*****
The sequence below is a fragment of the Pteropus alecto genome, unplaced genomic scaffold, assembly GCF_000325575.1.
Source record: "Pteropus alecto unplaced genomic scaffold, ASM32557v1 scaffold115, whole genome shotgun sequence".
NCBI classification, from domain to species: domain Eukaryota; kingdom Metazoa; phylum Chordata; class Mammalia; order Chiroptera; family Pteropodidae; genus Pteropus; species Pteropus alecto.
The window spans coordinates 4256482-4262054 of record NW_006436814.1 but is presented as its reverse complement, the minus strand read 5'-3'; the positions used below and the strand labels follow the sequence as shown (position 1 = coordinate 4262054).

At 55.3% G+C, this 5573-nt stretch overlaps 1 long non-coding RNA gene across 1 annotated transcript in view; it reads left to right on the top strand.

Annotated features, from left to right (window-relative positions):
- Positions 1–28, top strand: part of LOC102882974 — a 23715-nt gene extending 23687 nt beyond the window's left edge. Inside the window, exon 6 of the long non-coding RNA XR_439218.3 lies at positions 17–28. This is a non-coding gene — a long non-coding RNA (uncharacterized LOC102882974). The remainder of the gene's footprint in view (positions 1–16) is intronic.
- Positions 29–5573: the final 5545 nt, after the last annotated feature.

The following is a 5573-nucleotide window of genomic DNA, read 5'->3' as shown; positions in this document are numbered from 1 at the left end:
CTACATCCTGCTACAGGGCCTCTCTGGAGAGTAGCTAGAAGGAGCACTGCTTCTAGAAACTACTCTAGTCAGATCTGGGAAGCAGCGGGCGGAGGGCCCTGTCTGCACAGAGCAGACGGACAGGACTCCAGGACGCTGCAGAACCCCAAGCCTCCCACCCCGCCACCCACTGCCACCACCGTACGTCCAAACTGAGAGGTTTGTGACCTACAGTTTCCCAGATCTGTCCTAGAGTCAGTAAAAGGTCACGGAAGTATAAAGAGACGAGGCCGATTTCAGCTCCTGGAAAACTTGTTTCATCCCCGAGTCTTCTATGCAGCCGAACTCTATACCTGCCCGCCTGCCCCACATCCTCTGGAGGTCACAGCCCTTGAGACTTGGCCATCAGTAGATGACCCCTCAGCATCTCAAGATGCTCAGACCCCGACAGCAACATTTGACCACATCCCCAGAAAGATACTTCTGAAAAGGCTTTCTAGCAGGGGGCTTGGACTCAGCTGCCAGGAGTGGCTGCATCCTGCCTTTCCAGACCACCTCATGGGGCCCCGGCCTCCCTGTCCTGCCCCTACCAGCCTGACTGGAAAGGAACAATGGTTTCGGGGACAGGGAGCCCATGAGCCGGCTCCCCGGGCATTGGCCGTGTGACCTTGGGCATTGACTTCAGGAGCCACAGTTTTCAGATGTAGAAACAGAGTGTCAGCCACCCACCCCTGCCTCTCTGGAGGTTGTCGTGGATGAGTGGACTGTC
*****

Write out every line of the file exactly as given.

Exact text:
The sequence below is a fragment of the Pteropus alecto genome, unplaced genomic scaffold, assembly GCF_000325575.1.
Source record: "Pteropus alecto unplaced genomic scaffold, ASM32557v1 scaffold115, whole genome shotgun sequence".
NCBI classification, from domain to species: domain Eukaryota; kingdom Metazoa; phylum Chordata; class Mammalia; order Chiroptera; family Pteropodidae; genus Pteropus; species Pteropus alecto.
The window spans coordinates 4256482-4262054 of record NW_006436814.1 but is presented as its reverse complement, the minus strand read 5'-3'; the positions used below and the strand labels follow the sequence as shown (position 1 = coordinate 4262054).

At 55.3% G+C, this 5573-nt stretch overlaps 1 long non-coding RNA gene across 1 annotated transcript in view; it reads left to right on the top strand.

Annotated features, from left to right (window-relative positions):
- Positions 1–28, top strand: part of LOC102882974 — a 23715-nt gene extending 23687 nt beyond the window's left edge. Inside the window, exon 6 of the long non-coding RNA XR_439218.3 lies at positions 17–28. This is a non-coding gene — a long non-coding RNA (uncharacterized LOC102882974). The remainder of the gene's footprint in view (positions 1–16) is intronic.
- Positions 29–5573: the final 5545 nt, after the last annotated feature.

The following is a 5573-nucleotide window of genomic DNA, read 5'->3' as shown; positions in this document are numbered from 1 at the left end:
CTACATCCTGCTACAGGGCCTCTCTGGAGAGTAGCTAGAAGGAGCACTGCTTCTAGAAACTACTCTAGTCAGATCTGGGAAGCAGCGGGCGGAGGGCCCTGTCTGCACAGAGCAGACGGACAGGACTCCAGGACGCTGCAGAACCCCAAGCCTCCCACCCCGCCACCCACTGCCACCACCGTACGTCCAAACTGAGAGGTTTGTGACCTACAGTTTCCCAGATCTGTCCTAGAGTCAGTAAAAGGTCACGGAAGTATAAAGAGACGAGGCCGATTTCAGCTCCTGGAAAACTTGTTTCATCCCCGAGTCTTCTATGCAGCCGAACTCTATACCTGCCCGCCTGCCCCACATCCTCTGGAGGTCACAGCCCTTGAGACTTGGCCATCAGTAGATGACCCCTCAGCATCTCAAGATGCTCAGACCCCGACAGCAACATTTGACCACATCCCCAGAAAGATACTTCTGAAAAGGCTTTCTAGCAGGGGGCTTGGACTCAGCTGCCAGGAGTGGCTGCATCCTGCCTTTCCAGACCACCTCATGGGGCCCCGGCCTCCCTGTCCTGCCCCTACCAGCCTGACTGGAAAGGAACAATGGTTTCGGGGACAGGGAGCCCATGAGCCGGCTCCCCGGGCATTGGCCGTGTGACCTTGGGCATTGACTTCAGGAGCCACAGTTTTCAGATGTAGAAACAGAGTGTCAGCCACCCACCCCTGCCTCTCTGGAGGTTGTCGTGGATGAGTGGACTGTC